Skip to Content

Power Polymers

Conductive binders could make high-capacity battery electrodes practical
December 20, 2011

Source: “Polymers with Tailored Electronic Structure for High Capacity Lithium Battery Electrodes”
Gao Liu et al.
Advanced Materials
, published online September 23, 2011

Results: An electrode material that combines silicon with a new polymer developed by researchers at Lawrence Berkeley National Laboratory can store four times as much energy as conventional anodes, potentially increasing overall battery storage by 30 percent. The electrodes maintained these performance levels over 650 charging cycles.

Why it matters: Silicon electrodes have a high theoretical storage capacity, but they tend to break up after only a few charges, greatly reducing their actual capacity. Using silicon in the shape of nanowires and other nanostructures helps, but that makes it difficult to maintain electrical conductivity, and the manufacturing techniques required could prove expensive. The new polymer holds silicon particles together and maintains conductivity, and electrodes made with it could be produced on existing battery manufacturing equipment. The resulting higher-capacity batteries could improve personal electronics and extend the range of electric vehicles.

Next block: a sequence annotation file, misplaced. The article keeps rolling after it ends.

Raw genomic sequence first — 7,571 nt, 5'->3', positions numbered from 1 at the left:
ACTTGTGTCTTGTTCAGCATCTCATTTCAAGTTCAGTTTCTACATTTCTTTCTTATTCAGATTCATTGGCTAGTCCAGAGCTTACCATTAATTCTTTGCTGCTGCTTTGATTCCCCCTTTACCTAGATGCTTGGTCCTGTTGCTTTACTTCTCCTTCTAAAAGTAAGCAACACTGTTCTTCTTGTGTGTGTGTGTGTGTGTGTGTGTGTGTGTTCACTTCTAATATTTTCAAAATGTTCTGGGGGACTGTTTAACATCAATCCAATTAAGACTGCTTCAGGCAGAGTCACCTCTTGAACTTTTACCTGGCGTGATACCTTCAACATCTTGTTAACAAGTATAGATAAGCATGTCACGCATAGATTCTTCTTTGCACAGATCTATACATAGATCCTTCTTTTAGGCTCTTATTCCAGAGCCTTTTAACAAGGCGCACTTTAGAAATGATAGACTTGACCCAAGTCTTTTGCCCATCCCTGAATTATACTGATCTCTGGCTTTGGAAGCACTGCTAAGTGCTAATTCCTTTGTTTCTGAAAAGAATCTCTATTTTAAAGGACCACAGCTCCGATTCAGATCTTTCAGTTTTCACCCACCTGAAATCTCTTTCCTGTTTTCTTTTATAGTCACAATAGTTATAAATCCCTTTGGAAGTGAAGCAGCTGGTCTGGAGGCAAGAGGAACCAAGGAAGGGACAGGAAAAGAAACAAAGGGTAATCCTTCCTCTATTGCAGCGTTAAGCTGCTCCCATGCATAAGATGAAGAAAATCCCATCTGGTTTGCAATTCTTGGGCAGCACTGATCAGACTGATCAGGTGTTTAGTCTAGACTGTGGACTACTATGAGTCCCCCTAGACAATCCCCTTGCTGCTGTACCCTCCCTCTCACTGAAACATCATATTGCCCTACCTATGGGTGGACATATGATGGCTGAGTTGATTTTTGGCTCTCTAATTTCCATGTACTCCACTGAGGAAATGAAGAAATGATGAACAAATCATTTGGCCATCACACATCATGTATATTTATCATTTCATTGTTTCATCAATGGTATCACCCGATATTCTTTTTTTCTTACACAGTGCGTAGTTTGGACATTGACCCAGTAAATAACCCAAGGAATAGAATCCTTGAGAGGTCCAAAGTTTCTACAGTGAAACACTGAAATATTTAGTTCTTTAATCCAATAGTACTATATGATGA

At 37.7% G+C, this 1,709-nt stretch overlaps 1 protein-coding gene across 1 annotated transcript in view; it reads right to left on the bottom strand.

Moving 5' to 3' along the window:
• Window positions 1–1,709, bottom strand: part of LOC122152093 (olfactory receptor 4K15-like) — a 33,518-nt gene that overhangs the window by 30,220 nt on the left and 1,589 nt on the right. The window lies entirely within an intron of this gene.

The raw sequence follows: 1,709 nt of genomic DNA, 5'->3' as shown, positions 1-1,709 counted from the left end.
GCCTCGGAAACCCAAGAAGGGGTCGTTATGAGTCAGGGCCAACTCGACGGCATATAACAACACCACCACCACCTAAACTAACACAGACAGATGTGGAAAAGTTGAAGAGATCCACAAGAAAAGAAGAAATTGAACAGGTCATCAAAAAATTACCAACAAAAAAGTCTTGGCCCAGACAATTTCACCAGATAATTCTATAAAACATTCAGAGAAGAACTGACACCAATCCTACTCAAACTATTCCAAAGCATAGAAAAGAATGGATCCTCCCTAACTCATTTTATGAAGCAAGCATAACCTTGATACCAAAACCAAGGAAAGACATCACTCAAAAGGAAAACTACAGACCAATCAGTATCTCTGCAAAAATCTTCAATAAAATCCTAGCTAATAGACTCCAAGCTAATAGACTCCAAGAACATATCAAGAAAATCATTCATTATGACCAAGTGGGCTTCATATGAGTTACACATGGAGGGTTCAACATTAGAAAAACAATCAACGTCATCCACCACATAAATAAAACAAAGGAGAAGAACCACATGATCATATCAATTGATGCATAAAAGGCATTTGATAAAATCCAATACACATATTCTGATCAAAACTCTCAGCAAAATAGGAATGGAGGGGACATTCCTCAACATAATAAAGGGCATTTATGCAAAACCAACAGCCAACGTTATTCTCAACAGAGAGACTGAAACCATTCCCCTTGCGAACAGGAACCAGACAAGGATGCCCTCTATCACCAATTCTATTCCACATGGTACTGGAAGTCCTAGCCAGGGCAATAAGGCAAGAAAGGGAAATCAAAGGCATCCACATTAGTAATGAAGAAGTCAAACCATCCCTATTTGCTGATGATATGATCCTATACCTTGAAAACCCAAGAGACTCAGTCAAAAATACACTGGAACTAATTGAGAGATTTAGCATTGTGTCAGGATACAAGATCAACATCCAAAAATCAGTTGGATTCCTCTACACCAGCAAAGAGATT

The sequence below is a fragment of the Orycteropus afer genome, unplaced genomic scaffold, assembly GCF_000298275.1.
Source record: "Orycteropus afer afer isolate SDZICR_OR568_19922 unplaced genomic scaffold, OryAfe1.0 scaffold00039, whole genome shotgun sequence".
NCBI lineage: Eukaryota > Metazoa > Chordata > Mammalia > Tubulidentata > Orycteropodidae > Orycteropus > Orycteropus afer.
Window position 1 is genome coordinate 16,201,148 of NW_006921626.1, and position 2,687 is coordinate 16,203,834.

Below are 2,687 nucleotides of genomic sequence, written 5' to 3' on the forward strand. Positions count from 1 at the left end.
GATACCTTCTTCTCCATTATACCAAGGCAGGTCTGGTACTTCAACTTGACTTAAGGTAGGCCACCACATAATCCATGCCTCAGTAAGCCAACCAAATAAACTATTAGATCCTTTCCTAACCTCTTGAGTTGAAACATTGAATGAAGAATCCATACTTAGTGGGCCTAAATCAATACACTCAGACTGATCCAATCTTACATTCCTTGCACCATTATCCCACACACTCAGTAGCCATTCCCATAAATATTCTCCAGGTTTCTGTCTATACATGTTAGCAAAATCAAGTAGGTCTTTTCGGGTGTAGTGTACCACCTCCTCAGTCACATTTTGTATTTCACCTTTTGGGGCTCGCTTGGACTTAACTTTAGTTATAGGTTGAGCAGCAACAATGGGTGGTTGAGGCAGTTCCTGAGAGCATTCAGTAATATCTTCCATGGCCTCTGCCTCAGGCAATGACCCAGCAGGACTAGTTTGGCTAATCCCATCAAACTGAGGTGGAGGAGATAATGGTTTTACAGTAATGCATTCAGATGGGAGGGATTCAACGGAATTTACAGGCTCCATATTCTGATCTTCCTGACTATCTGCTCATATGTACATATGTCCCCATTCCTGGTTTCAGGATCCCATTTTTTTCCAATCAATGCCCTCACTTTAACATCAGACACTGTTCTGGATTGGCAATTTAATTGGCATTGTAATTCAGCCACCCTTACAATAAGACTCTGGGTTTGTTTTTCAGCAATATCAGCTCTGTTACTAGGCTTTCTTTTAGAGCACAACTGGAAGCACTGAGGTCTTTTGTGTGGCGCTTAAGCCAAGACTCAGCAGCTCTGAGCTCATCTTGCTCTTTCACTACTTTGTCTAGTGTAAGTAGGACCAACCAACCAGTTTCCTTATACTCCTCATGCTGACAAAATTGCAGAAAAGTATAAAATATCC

Methods: The researchers analyzed the voltage levels and other conditions that materials encounter in battery elec­trodes and worked with theoretical chemists to identify a list of conductive polymers that could withstand these conditions. They added molecules designed to tune the electrical properties of the polymer and to make it more flexible, which in turn improves its ­ability to bind particles of silicon together.

Next Steps: The researchers are collaborating with a major material-industry partner to scale up production of silicon-based electrodes that use the binders.

Keep Reading

Most Popular

This startup wants to copy you into an embryo for organ harvesting

With plans to create realistic synthetic embryos, grown in jars, Renewal Bio is on a journey to the horizon of science and ethics.

VR is as good as psychedelics at helping people reach transcendence

On key metrics, a VR experience elicited a response indistinguishable from subjects who took medium doses of LSD or magic mushrooms.

This nanoparticle could be the key to a universal covid vaccine

Ending the covid pandemic might well require a vaccine that protects against any new strains. Researchers may have found a strategy that will work.

Stay connected

Illustration by Rose Wong

Get the latest updates from
MIT Technology Review

Discover special offers, top stories, upcoming events, and more.

Thank you for submitting your email!

Explore more newsletters

It looks like something went wrong.

We’re having trouble saving your preferences. Try refreshing this page and updating them one more time. If you continue to get this message, reach out to us at customer-service@technologyreview.com with a list of newsletters you’d like to receive.